Combustible Celluloid
 
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With: Trevor Jackson, Jason Mitchell, Michael Kenneth Williams, Lex Scott Davis, Jennifer Morrison, Jacob Ming-Trent, Andrea Londo, Omar Chaparro, Terayle Hill, Allen Maldonado, Al-Jaleel Knox, Rick Ross, Big Boi, Lecrae
Written by: Alex Tse, based on a screenplay by Phillip Fenty
Directed by: Director X
MPAA Rating: R for violence and language throughout, strong sexuality, nudity, and drug content
Running Time: 108
Date: 06/15/2018
IMDB

Superfly (2018)

2 1/2 Stars (out of 4)

'Fly' Cleaning

By Jeffrey M. Anderson

This remake of the 1972 blaxploitation classic is smoother and more velvety, with a cool, subdued lead character and lean, strong scenes, but it's also frequently silly and eventually goes on too long.

In Superfly, Youngblood Priest (Trevor Jackson) is a clever drug dealer whose street wisdom has kept his profile low and kept him out of jail. Outside a club one night, a member of another crew called "Snow Patrol," drunk, takes a shot at Priest, misses, and hits an innocent bystander. Priest's longtime partner Eddie (Jason Mitchell), unbeknownst to Priest, orders a hit on Snow Patrol, which stirs up trouble.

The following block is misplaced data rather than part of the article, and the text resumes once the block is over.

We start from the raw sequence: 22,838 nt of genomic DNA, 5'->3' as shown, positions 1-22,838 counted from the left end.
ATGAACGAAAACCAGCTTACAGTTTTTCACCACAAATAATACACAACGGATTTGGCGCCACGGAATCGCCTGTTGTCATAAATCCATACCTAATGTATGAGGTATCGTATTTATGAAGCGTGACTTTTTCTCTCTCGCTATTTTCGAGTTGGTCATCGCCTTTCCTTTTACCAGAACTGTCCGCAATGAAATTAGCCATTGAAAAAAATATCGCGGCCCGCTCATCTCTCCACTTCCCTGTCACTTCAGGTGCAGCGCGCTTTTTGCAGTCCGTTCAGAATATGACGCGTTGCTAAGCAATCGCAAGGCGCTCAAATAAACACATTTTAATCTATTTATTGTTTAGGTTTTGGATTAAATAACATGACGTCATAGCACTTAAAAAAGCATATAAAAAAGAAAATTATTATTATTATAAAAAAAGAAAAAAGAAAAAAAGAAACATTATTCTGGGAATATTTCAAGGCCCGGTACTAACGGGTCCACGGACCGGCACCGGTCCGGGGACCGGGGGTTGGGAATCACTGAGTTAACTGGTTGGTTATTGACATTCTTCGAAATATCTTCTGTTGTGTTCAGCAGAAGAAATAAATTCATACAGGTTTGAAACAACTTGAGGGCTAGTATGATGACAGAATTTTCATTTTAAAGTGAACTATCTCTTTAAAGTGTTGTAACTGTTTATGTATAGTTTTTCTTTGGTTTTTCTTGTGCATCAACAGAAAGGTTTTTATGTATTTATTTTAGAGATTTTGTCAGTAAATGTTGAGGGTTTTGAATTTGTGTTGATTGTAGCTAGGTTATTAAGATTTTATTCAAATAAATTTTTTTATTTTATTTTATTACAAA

Priest decides that he needs to up his game, sell a great deal of cocaine, make a ton of money, and get out of town with his two girlfriends, Georgia (Lex Scott Davis) and Cynthia (Andrea Londo). He asks his supplier, his former mentor Scatter (Michael Kenneth Williams), for more product, but Scatter refuses. So Priest goes up the chain of command and speaks to the dangerous drug lord Gonzales (Esai Morales). Unfortunately, Priest then finds himself locked into "the game" for life... unless he sets into play one final, desperate plan.

Director X (born Julien Christian Lutz) and screenwriter Alex Tse keep many of the character outlines from the original movie, but the story is now set in Atlanta rather than New York. Some of it feels updated with up-to-the-minute with #BlackLivesMatter themes, such as when characters must deal with a demonic, blonde, blue-eyed cop. But other parts feel stuck in time, perhaps owing more to Brian De Palma's Scarface (1983) than to Gordon Parks Jr.'s Super Fly.

The gorgeous costumes and hairstyles, as well as cars and clubs and cribs, are given emphasis, along with the thumping music (which borrows two cuts from Curtis Mayfield's original, classic 1972 soundtrack). The use of cocaine as the product of choice makes it feel more movie-ish than realistic, like it's a lost "B" movie from the 1980s that only turned up today.

As the plot goes on, Director X admirably focuses on consequences of actions, but this also has the effect of slowing things down and making them feel too serious. The pacing begins to drag, and by the movie's tidy ending, this Superfly no longer flies.

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